What do you love about our city?
I love Toronto’s cultural diversity and eclectic neighbourhoods that all have incredible restaurants, food shops and people. It is a creative palate that allows me to explore and be inspired like no other.

Last stamp on your passport? 
Mexico — we travelled with friends and family to have some downtime. We ate like kings, took in some sun and enjoyed local hot spots, all while “In Good Company.”

What is the one ingredient every household should have?
A good bottle of olive oil. It is just like wine. It can be fruity, with many layers of flavour, and it’s a complement to every meal.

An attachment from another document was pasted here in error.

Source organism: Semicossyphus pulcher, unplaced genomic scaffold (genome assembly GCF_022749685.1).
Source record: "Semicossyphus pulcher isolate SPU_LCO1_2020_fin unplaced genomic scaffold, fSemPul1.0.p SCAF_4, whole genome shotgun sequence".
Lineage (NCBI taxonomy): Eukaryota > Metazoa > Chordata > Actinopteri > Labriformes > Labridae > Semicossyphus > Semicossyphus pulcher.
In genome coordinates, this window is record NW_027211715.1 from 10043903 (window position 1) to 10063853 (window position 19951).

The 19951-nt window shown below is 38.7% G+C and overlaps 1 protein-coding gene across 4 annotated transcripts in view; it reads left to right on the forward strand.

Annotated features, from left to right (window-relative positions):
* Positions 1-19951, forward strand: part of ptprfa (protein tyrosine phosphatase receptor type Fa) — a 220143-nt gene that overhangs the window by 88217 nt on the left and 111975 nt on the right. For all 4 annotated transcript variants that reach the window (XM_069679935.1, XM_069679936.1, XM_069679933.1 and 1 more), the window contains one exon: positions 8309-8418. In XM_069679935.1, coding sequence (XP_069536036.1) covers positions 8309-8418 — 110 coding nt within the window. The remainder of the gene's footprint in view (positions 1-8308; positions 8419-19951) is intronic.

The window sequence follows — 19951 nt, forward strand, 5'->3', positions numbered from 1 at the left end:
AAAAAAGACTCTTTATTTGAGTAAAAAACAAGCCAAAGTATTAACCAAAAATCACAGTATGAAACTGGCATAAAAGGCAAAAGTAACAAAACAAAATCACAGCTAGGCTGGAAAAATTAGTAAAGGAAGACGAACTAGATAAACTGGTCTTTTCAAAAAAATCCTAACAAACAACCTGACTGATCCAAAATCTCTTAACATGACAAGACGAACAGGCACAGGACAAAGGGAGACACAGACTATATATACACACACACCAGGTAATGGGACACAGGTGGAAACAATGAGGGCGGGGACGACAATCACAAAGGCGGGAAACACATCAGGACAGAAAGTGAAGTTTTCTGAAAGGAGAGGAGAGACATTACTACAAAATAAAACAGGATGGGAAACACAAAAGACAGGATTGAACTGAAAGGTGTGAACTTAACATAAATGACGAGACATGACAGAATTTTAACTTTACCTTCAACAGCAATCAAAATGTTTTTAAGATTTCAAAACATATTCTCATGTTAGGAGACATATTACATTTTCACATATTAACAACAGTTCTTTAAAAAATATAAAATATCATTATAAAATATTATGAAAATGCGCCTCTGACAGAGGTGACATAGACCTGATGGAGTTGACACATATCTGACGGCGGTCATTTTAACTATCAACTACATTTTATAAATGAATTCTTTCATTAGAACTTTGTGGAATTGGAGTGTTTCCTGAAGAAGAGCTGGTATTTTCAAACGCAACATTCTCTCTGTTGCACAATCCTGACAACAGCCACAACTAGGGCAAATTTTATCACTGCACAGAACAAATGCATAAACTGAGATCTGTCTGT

Roasted Baby Vegetables with Burrata

With a little sea salt, good-quality olive oil and vinegar, this dish can be served as an appetizer with just about anything. Here, the sweet baby carrots and beets, along with the red pepper flakes and vinegar, blend beautifully with the milky cheese to create a bright and vibrant salad. If there was ever a salad to share among close friends, this is it.


  • 1 lb baby carrots, scrubbed
  • 1 lb baby beets, peeled
  • 1 cup pearl onions
  • 5 tbsp extra virgin olive oil (divided)
  • 3 tbsp balsamic vinegar
  • Pinch of red pepper flakes
  • Salt and coarsely ground black pepper, to taste
  • 6–8 oz burrata or fresh mozzarella cheese, whole and drained
  • 1/2 cup curly endive lettuce or frisée lettuce, coarsely chopped
  • 1 tbsp thyme leaves, torn
  • 1 small baguette, torn into pieces


  1. Preheat the oven to 400ºF. Line a baking sheet with parchment paper.